Outcome of HIV-infected and uninfected children with severe pneumonia admitted to pediatric wards at Mulago Hospital
MetadataShow full item record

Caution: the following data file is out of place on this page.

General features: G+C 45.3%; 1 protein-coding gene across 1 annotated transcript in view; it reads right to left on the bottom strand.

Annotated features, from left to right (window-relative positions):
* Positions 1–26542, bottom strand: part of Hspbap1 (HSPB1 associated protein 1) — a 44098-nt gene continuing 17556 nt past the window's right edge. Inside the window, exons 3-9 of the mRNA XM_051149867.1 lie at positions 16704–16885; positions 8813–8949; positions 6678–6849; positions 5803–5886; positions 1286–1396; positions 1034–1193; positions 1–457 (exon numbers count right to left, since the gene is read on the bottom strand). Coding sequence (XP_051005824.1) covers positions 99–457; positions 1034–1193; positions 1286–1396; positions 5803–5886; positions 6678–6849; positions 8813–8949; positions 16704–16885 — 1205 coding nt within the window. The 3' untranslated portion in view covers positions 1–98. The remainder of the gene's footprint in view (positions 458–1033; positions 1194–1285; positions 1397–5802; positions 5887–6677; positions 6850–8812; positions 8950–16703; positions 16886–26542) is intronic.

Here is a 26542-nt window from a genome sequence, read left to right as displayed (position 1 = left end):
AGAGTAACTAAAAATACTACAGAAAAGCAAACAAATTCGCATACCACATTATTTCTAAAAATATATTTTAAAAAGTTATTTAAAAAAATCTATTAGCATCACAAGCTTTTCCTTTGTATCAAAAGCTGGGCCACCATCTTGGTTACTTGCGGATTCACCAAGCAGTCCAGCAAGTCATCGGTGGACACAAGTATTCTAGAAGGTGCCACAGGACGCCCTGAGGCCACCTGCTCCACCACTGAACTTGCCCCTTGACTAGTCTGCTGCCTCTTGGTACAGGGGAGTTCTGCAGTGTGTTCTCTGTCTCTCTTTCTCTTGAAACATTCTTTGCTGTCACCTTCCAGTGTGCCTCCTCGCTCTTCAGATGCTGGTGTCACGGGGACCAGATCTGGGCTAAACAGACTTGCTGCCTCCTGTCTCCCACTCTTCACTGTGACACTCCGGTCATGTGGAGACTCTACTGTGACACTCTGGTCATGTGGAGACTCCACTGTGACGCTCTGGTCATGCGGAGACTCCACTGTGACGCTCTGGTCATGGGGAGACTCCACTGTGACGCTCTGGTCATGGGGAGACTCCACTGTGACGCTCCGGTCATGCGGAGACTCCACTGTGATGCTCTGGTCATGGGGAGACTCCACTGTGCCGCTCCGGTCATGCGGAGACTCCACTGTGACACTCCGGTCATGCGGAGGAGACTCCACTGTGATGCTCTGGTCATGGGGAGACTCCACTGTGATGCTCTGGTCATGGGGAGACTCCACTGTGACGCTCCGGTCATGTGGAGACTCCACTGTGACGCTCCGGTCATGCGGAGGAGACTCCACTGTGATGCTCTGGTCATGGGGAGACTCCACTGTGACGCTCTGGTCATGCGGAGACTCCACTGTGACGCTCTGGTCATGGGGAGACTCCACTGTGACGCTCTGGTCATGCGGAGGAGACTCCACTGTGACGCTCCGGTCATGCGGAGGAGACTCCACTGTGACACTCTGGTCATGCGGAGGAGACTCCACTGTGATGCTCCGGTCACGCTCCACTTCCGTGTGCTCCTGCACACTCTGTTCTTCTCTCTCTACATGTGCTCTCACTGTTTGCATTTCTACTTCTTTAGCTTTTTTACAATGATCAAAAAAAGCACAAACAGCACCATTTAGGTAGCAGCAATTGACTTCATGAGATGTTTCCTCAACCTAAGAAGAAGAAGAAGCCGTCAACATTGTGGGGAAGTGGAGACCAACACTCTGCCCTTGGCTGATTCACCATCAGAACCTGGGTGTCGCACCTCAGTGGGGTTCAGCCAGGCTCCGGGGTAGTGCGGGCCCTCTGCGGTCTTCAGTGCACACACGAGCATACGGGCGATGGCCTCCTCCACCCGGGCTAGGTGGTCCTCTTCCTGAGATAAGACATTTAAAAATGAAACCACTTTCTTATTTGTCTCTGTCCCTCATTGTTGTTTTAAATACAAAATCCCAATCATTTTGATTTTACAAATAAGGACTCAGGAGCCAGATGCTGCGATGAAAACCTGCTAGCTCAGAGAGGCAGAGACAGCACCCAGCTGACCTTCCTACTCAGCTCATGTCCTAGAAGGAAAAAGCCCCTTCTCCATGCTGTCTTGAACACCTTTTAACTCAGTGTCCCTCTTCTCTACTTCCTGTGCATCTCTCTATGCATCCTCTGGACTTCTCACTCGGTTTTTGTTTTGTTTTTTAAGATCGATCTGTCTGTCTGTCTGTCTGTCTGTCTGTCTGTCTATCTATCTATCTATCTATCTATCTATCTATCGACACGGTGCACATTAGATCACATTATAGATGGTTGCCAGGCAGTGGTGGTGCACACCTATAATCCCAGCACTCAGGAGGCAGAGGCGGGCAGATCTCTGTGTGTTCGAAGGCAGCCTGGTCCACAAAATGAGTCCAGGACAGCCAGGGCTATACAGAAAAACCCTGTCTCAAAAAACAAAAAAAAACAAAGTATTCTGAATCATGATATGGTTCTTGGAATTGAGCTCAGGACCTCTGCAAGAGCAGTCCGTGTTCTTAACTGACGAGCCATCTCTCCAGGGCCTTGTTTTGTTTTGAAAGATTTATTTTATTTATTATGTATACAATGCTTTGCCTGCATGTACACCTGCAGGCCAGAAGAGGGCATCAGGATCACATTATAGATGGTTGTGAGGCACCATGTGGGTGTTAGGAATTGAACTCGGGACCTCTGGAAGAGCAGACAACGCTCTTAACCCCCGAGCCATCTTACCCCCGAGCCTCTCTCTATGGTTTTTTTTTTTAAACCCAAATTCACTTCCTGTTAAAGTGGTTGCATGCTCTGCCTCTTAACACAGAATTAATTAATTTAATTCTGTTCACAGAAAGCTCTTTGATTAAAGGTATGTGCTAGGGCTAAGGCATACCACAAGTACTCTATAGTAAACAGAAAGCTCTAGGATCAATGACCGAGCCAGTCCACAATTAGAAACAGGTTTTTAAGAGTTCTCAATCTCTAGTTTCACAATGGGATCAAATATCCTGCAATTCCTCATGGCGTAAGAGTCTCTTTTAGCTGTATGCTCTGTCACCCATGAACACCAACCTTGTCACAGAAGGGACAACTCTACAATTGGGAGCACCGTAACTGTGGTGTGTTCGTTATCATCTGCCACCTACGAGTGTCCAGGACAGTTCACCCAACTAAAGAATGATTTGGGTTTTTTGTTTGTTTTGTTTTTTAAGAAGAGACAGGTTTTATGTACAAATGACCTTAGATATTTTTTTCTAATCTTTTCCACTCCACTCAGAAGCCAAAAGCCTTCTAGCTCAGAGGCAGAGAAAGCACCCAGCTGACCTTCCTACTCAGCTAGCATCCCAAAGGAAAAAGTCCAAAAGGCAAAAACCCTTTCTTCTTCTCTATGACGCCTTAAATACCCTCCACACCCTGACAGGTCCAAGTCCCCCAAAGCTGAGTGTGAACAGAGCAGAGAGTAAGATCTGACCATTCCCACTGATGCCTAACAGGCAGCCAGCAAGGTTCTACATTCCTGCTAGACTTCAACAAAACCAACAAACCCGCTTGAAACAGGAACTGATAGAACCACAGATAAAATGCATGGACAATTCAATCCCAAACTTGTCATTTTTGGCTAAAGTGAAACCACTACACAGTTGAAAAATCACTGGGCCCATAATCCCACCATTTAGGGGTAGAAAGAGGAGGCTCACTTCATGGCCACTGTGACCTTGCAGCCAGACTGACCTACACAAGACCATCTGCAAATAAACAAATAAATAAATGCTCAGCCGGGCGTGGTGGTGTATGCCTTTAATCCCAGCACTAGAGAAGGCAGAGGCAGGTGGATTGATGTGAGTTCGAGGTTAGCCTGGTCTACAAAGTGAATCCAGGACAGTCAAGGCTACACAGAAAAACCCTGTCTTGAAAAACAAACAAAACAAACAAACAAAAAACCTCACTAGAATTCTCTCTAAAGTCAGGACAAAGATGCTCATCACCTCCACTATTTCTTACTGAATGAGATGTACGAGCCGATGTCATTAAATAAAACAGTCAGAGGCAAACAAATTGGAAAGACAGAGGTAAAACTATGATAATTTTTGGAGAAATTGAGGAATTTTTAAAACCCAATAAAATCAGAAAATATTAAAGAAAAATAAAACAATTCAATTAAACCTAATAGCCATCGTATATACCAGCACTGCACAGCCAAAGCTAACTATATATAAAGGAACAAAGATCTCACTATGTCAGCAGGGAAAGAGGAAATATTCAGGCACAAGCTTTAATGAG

Background: Pneumonia is the leading cause of death in children under 5 years worldwide and contributes the greatest proportion of the global burden of childhood diseases. In Uganda, pneumonia is one of the leading causes of death among children under 5 and is the second major cause of morbidity following Malaria. Pneumonia affects both HIV-infected and HIV-uninfected children; however HIV-uninfected children with pneumonia have been reported to have a better outcome compared to HIV-infected children. Initiation of HAART in HIV-infected children has several benefits including modifying HIV disease progression, reducing morbidity and mortality. The outcome of HIV-infected and HIV-uninfected children admitted with severe pneumonia in the HAART era at Mulago hospital has not been described. Objective: To describe the outcome and associated factors in HIV-infected and HIV-uninfected children aged 2 months to 12 years admitted with severe pneumonia to the paediatric in patient wards at Mulago hospital. Study Design: Analytical prospective cohort study. Study Population: HIV-infected and HIV-uninfected children aged 2 months to 12 years admitted with severe pneumonia in Mulago hospital. Method: Consecutively, 124 HIV-infected and 124 HIV-uninfected children aged 2 months to 12 years were recruited into this study. A semi structured questionnaire was used to capture information concerning the clinical history and detailed physical exam. Blood was collected for complete blood count for both HIV infected and uninfected children. CD4 T cell measurements were done for the HIV infected children. All participants were followed until death or discharge. Data was entered into the computer using EPIDATA 3.1 and analysed using STATA v 10. Data was analysed as proportions and factors associated with the outcome were determined using chi square and logistic regression. A p-value of 0.05 was considered to be significant. Results: Of the 248 children enrolled in this study 157(64.3%) were hospitalized for less than 7 days, majority of whom (73.4%) were HIV-uninfected children. Four patients did not complete study procedures and were excluded from the study. The mean duration of hospitalization for the HIV-uninfected children was 5.5 days (SD 4.2) compared to 8.1 days (SD 7.1) for the HIV infected children. Fifty five patients (45%) of the HIV-infected children and 33(26.7%) of the HIV-uninfected children had prolonged hospitalization. At multivariate analysis the factors that were associated with prolonged hospitalization for all the children admitted with severe pneumonia were stunting [OR 2.07; 95% CI (1.18-3.62)] p=0.011 and lymphadenopathy [OR 2.39; 95% CI (1.13-4.78)] p=0.021. At multivariate analysis the factors that were associated with mortality of all the children admitted with severe pneumonia were age between 2 months to 2 years [OR 0.14; 95% CI (0.02-1.06)] p=0.024, never breast feeding [OR 2.76; 95% CI (1.01-7.50)] p=0.046 and underweight [OR 2.32; 95% CI (1.02-5.24)] p=0.043. Conclusion: In this study the HIV infected children admitted with severe pneumonia had prolonged hospitalization and higher mortality compared to the HIV uninfected children. The factors associated with prolonged hospitalization were stunting and lymphadenopathy. The factors found to be associated with mortality were age between 2 months to 2 years, never breast feeding and underweight. Recommendation: In order to reduce duration of hospitalization and mortality among children with severe pneumonia the following should be promoted: routine nutritional assessment and rehabilitation, aggressive management of children ≤ 2 years, breast feeding and investigation of lymphadenopathy.